Brass Fetcher Ballistic Testing
I am a big fan of technological innovation. I’m also a big fan of my gun not jamming if I ever need to use one in self-defense. While there are techniques for dealing with firearm malfunctions, the fastest way to get yourself out of a bad situation is to not have a jam in the first place. How is this done? If I could invent a firearm that does not jam, I would do so. It would probably look like the car which doesn’t need an oil change. In short, all machines malfunction. Learning and PRACTICING the malfunction clearance techniques is critical to your safety and should be done so as well.
What I think is important is to plan ahead and use technology to our best advantage. 357 SIG is one example of this pre-thinking and planning. The 357 SIG cartridge is a bottleneck pistol cartridge. Which is a rarity today though it was briefly popular at the turn of the century up until the 1930s. Traditional handgun cartridges are straight-walled in that their profile more resembles a pipe with a bullet sticking out of it than anything else. This is reliable enough but recall that with the host cartridge of the 357 SIG, the 40 S&W, you are trying to fit a 10mm circle inside of a 10.8mm circle when your gun is pushing the cartridge into the barrel. The 357 SIG allows for easier chambering by pushing a 9mm circle into a 10.8mm chamber.
Common during shooting, people will limp-wrist their firearm. Proper training will largely overcome the tendency to not grip your semi-auto pistol firmly enough. But nothing is certain, so it pays to stack the odds in your favor. Reducing the effort (slide velocity) needed by your gun to chamber another round reduces your chances of being found dead with a jammed firearm and brass strewn about the scene.
There is another benefit to bottlenecking which doesn’t get discussed much and that is the advantage that you get in internal ballistics by using such a cartridge. Firearm propellant notionally follows the Ideal Gas law. As the bullet moves down the barrel, the pressure inside of the cartridge/barrel system decreases. This also decreases the temperature of the system which reduces the quantity of propellant being burned. Long story short, firearms would be a lot more effective if higher pressures could be maintained. One of the solutions to this problem is the use of bottlenecked cartridges.
Taking a 40 S&W firearm with a 4.0” barrel and a 357 SIG firearm with a 4.0” barrel, the 40 S&W barrel has an internal volume of 0.503 cubic inches while the 357 SIG barrel has an internal volume of 0.396 cubic inches. You are pushing the same propellant charge down a barrel which offers less space for expansion (and thus cooling) of the propellant gas. The warmer the gas, the higher the pressure. 357 SIG accelerates the bullet faster and further down the barrel than the host cartridge, the 40 S&W. Bottlenecking also allows for lighter bullets to be used since there is less concern over the bullet being ‘cocked’ sideways during the loading process. This is why you don’t see conventional bullets much lighter than 165gr in 45 ACP for example. There simply is not enough real estate on the bullet bearing surface to allow for proper bullet seating.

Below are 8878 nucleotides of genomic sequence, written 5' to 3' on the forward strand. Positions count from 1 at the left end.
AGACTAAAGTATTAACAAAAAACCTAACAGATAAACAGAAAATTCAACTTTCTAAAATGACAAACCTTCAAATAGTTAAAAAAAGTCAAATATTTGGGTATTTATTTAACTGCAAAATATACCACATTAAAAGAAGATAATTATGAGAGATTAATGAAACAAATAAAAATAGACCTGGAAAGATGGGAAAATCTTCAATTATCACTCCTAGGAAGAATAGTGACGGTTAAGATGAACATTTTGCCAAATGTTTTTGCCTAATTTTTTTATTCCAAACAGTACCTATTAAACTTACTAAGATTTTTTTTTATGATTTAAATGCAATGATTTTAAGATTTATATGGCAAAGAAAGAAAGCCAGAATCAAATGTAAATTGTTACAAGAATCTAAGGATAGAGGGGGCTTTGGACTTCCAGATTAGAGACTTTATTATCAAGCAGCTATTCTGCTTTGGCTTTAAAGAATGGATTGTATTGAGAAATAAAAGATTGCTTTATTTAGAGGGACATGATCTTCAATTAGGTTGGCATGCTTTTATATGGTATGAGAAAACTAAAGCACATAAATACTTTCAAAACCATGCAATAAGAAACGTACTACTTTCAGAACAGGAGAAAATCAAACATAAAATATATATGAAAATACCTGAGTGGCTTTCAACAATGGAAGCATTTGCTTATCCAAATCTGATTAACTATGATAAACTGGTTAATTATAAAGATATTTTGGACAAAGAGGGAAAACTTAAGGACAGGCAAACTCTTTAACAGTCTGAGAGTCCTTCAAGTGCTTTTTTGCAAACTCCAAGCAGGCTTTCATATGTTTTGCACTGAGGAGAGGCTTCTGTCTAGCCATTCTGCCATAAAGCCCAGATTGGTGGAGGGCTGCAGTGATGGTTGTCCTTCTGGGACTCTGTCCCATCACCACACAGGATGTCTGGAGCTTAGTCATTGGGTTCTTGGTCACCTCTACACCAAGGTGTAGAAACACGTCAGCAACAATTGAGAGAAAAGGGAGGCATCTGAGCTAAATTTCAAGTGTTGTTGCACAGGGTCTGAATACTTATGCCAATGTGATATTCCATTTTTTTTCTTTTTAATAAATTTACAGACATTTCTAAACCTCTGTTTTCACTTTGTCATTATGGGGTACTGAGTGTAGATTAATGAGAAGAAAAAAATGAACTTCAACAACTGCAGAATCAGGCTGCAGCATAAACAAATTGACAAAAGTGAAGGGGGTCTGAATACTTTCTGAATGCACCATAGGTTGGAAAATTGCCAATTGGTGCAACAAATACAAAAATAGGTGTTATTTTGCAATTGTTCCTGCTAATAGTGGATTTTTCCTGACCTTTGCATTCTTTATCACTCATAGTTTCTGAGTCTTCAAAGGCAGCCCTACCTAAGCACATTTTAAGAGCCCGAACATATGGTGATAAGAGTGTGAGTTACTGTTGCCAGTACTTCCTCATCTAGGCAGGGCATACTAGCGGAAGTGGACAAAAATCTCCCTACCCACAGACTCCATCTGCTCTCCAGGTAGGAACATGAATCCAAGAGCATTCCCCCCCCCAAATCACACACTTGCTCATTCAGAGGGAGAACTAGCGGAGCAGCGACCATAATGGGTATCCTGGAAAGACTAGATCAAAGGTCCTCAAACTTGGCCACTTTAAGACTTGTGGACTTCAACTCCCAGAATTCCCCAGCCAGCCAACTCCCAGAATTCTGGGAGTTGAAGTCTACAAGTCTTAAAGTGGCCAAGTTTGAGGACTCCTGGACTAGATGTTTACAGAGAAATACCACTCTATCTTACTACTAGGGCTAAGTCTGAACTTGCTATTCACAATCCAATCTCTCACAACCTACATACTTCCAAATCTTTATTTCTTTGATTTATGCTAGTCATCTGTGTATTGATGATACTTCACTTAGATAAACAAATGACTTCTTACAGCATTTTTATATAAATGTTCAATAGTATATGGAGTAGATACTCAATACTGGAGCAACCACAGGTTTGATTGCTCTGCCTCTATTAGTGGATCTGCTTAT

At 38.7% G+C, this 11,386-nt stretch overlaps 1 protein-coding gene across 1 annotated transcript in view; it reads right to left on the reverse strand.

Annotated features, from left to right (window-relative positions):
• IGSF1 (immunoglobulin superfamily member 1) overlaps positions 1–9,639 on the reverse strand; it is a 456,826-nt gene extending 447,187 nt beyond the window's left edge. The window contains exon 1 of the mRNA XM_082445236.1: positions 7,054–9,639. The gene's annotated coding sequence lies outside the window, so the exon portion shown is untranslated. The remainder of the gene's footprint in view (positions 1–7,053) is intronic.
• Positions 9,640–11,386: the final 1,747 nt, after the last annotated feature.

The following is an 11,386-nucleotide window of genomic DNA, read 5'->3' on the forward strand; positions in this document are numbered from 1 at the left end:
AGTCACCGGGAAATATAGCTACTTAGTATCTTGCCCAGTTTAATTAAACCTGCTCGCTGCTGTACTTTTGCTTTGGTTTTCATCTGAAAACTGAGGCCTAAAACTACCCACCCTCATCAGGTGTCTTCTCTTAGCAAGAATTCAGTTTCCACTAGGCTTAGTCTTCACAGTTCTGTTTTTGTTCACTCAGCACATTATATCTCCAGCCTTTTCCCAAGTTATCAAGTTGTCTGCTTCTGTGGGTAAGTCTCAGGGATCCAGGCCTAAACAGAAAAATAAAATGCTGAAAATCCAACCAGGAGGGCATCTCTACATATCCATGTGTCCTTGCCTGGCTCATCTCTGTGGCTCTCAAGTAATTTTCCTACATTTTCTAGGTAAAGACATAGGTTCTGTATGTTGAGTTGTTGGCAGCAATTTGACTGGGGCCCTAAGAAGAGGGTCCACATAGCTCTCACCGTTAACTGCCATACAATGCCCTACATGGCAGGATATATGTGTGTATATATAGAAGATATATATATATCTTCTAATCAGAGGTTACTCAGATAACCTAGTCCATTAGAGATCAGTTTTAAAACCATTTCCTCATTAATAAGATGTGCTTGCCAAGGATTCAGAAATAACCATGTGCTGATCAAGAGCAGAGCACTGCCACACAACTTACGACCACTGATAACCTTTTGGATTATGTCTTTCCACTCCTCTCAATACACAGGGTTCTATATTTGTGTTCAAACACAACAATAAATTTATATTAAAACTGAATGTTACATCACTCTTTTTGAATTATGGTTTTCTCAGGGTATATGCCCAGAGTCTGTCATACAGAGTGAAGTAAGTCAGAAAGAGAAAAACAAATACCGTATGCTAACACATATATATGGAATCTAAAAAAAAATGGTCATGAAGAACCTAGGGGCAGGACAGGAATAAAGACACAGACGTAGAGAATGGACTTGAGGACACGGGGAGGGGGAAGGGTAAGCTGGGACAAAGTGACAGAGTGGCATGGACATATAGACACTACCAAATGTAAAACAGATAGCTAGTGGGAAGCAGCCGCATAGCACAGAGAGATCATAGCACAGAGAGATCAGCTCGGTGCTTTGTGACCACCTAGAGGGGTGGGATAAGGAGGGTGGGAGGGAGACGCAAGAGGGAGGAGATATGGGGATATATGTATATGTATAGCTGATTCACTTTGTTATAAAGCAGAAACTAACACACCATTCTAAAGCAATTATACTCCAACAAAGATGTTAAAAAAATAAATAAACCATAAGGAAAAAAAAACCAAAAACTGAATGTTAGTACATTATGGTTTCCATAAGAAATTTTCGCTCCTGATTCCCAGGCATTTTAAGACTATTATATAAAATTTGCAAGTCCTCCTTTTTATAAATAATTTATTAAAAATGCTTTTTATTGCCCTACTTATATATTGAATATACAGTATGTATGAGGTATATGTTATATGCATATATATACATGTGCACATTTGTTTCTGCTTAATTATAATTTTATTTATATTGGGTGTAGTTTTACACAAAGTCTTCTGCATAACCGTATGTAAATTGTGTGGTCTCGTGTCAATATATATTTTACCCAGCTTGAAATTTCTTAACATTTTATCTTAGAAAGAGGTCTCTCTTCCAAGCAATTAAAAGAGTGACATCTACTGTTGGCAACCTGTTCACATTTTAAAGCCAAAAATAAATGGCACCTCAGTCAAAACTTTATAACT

If you own a 357 SIG, it’s hard to go wrong with ammunition selection for personal defense. The traditional choice in self-defense ammunition for the 357 SIG (as well as 357 Magnum) is a 125gr JHP. As long as the bullet retains the majority of its weight, the penetration depth should be sufficient. 147gr JHPs are also available and acceptable if you would prefer deeper penetration depths. Please be aware that 357 SIG is marketed by some as being ‘a 357 Magnum that fits in an autopistol.’ If you are not using hot-loaded ammunition, the 357 SIG is not the ballistic equivalent of the 357 Magnum. With higher performance ammunition the 357 SIG is equal to a mid-range 357 Magnum.
See how well this caliber stacks up against the FBI performance requirement of expansion and 12.0” or deeper penetration depth.
Heavy Clothing is placed in front of the gelatin block to simulate an attacker wearing winter clothing.
Simulating a shot into an attackers chest then through an interior wall and into a gelatin block on the other side.